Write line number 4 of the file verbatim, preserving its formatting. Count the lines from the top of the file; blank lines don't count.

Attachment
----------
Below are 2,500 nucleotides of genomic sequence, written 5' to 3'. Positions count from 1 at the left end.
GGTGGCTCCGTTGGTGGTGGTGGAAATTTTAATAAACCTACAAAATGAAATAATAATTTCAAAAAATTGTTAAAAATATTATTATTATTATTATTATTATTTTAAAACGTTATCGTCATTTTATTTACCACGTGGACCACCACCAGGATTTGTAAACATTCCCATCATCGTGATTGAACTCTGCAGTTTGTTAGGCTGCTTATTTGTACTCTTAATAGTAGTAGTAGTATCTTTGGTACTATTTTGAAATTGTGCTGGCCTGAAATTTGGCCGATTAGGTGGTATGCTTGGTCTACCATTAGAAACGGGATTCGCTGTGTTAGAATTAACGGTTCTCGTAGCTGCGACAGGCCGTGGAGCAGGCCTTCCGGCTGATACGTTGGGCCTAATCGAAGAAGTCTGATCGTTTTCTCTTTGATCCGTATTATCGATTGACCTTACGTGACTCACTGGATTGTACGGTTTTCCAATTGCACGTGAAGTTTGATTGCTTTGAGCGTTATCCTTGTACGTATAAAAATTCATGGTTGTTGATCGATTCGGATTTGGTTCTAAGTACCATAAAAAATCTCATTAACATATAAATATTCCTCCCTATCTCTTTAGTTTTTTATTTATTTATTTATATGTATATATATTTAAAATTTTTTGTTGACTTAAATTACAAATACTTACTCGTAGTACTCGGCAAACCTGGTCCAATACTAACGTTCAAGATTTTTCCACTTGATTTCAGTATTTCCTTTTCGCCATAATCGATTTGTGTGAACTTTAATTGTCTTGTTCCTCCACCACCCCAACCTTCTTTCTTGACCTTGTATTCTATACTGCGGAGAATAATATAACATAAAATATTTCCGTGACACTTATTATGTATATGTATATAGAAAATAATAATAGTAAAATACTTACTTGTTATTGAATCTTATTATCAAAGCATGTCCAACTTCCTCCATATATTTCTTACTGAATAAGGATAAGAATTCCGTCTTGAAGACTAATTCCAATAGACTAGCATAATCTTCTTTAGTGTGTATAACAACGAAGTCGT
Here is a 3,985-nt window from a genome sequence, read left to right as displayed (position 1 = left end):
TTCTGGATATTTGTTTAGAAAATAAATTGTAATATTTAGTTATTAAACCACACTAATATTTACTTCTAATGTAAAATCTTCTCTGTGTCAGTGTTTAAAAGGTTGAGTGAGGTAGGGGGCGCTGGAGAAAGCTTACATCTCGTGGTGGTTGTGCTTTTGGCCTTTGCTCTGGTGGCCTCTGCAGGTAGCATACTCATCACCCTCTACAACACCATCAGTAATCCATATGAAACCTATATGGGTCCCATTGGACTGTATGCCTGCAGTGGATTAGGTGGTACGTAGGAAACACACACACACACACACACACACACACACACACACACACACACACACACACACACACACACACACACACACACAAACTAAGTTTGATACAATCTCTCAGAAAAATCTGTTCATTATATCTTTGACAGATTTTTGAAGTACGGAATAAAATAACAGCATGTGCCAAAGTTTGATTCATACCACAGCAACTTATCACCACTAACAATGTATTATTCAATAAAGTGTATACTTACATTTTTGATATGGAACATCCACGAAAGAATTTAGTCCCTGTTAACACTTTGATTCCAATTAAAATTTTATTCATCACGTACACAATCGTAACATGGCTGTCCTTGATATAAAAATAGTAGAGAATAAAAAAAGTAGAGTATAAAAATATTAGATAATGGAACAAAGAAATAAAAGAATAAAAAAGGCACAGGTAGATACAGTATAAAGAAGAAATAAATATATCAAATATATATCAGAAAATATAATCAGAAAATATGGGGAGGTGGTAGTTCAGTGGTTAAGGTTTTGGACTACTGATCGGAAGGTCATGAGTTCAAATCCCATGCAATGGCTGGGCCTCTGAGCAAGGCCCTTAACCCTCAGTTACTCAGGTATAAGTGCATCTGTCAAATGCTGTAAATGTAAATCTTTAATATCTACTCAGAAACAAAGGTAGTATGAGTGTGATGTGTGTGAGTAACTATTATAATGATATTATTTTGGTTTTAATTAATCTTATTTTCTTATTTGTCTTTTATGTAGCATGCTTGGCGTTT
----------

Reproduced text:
TTCTGGATATTTGTTTAGAAAATAAATTGTAATATTTAGTTATTAAACCACACTAATATTTACTTCTAATGTAAAATCTTCTCTGTGTCAGTGTTTAAAAGGTTGAGTGAGGTAGGGGGCGCTGGAGAAAGCTTACATCTCGTGGTGGTTGTGCTTTTGGCCTTTGCTCTGGTGGCCTCTGCAGGTAGCATACTCATCACCCTCTACAACACCATCAGTAATCCATATGAAACCTATATGGGTCCCATTGGACTGTATGCCTGCAGTGGATTAGGTGGTACGTAGGAAACACACACACACACACACACACACACACACACACACACACACACACACACACACACACACACACACACACACACAAACTAAGTTTGATACAATCTCTCAGAAAAATCTGTTCATTATATCTTTGACAGATTTTTGAAGTACGGAATAAAATAACAGCATGTGCCAAAGTTTGATTCATACCACAGCAACTTATCACCACTAACAATGTATTATTCAATAAAGTGTATACTTACATTTTTGATATGGAACATCCACGAAAGAATTTAGTCCCTGTTAACACTTTGATTCCAATTAAAATTTTATTCATCACGTACACAATCGTAACATGGCTGTCCTTGATATAAAAATAGTAGAGAATAAAAAAAGTAGAGTATAAAAATATTAGATAATGGAACAAAGAAATAAAAGAATAAAAAAGGCACAGGTAGATACAGTATAAAGAAGAAATAAATATATCAAATATATATCAGAAAATATAATCAGAAAATATGGGGAGGTGGTAGTTCAGTGGTTAAGGTTTTGGACTACTGATCGGAAGGTCATGAGTTCAAATCCCATGCAATGGCTGGGCCTCTGAGCAAGGCCCTTAACCCTCAGTTACTCAGGTATAAGTGCATCTGTCAAATGCTGTAAATGTAAATCTTTAATATCTACTCAGAAACAAAGGTAGTATGAGTGTGATGTGTGTGAGTAACTATTATAATGATATTATTTTGGTTTTAATTAATCTTATTTTCTTATTTGTCTTTTATGTAGCATGCTTGGCGTTT